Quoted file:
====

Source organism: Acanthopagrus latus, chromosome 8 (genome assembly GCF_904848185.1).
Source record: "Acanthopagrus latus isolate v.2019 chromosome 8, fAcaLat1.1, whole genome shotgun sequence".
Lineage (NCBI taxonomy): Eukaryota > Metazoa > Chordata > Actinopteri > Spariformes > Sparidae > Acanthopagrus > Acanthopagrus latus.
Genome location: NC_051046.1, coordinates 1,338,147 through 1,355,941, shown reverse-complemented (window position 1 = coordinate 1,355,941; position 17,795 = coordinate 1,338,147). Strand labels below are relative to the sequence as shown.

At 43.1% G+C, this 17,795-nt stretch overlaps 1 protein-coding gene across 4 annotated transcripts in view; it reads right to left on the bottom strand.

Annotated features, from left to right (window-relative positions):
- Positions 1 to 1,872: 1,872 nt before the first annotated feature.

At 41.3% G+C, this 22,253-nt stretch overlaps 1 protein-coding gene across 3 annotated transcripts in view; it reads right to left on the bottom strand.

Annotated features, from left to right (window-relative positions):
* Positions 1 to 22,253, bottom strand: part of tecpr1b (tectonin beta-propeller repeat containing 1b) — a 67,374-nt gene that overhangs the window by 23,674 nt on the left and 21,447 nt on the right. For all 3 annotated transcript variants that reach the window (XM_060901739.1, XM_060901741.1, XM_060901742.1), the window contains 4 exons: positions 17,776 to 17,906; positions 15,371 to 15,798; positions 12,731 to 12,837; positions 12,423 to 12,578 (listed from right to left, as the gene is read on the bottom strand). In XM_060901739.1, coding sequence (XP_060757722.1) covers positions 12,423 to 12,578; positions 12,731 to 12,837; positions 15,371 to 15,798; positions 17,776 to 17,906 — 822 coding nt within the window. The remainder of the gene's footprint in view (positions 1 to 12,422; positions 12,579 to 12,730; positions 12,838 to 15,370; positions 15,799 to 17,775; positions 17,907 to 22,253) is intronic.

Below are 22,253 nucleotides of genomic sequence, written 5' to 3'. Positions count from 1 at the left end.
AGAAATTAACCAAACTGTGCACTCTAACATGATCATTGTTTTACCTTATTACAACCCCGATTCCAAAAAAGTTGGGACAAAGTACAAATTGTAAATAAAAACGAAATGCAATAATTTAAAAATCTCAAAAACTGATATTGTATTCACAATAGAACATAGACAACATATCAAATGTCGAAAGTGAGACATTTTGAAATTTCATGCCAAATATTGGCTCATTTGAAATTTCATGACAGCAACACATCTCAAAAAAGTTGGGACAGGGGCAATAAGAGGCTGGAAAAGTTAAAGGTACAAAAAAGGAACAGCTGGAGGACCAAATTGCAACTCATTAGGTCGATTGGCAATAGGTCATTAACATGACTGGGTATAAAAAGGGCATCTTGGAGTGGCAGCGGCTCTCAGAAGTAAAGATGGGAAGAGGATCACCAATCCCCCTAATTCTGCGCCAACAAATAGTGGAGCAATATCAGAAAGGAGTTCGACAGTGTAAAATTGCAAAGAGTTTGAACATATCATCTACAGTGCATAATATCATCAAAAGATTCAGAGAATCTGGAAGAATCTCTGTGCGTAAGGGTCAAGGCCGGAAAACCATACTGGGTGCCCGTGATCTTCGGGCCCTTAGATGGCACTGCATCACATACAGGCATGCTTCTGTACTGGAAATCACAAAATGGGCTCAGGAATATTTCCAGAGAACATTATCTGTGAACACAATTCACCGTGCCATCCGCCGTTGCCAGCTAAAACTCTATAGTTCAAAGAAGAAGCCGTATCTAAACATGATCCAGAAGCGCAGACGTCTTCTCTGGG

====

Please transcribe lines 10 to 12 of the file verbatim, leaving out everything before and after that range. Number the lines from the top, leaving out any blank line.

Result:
* Positions 1 to 22,253, bottom strand: part of tecpr1b (tectonin beta-propeller repeat containing 1b) — a 67,374-nt gene that overhangs the window by 23,674 nt on the left and 21,447 nt on the right. For all 3 annotated transcript variants that reach the window (XM_060901739.1, XM_060901741.1, XM_060901742.1), the window contains 4 exons: positions 17,776 to 17,906; positions 15,371 to 15,798; positions 12,731 to 12,837; positions 12,423 to 12,578 (listed from right to left, as the gene is read on the bottom strand). In XM_060901739.1, coding sequence (XP_060757722.1) covers positions 12,423 to 12,578; positions 12,731 to 12,837; positions 15,371 to 15,798; positions 17,776 to 17,906 — 822 coding nt within the window. The remainder of the gene's footprint in view (positions 1 to 12,422; positions 12,579 to 12,730; positions 12,838 to 15,370; positions 15,799 to 17,775; positions 17,907 to 22,253) is intronic.

Below are 22,253 nucleotides of genomic sequence, written 5' to 3'. Positions count from 1 at the left end.
AGAAATTAACCAAACTGTGCACTCTAACATGATCATTGTTTTACCTTATTACAACCCCGATTCCAAAAAAGTTGGGACAAAGTACAAATTGTAAATAAAAACGAAATGCAATAATTTAAAAATCTCAAAAACTGATATTGTATTCACAATAGAACATAGACAACATATCAAATGTCGAAAGTGAGACATTTTGAAATTTCATGCCAAATATTGGCTCATTTGAAATTTCATGACAGCAACACATCTCAAAAAAGTTGGGACAGGGGCAATAAGAGGCTGGAAAAGTTAAAGGTACAAAAAAGGAACAGCTGGAGGACCAAATTGCAACTCATTAGGTCGATTGGCAATAGGTCATTAACATGACTGGGTATAAAAAGGGCATCTTGGAGTGGCAGCGGCTCTCAGAAGTAAAGATGGGAAGAGGATCACCAATCCCCCTAATTCTGCGCCAACAAATAGTGGAGCAATATCAGAAAGGAGTTCGACAGTGTAAAATTGCAAAGAGTTTGAACATATCATCTACAGTGCATAATATCATCAAAAGATTCAGAGAATCTGGAAGAATCTCTGTGCGTAAGGGTCAAGGCCGGAAAACCATACTGGGTGCCCGTGATCTTCGGGCCCTTAGATGGCACTGCATCACATACAGGCATGCTTCTGTACTGGAAATCACAAAATGGGCTCAGGAATATTTCCAGAGAACATTATCTGTGAACACAATTCACCGTGCCATCCGCCGTTGCCAGCTAAAACTCTATAGTTCAAAGAAGAAGCCGTATCTAAACATGATCCAGAAGCGCAGACGTCTTCTCTGGG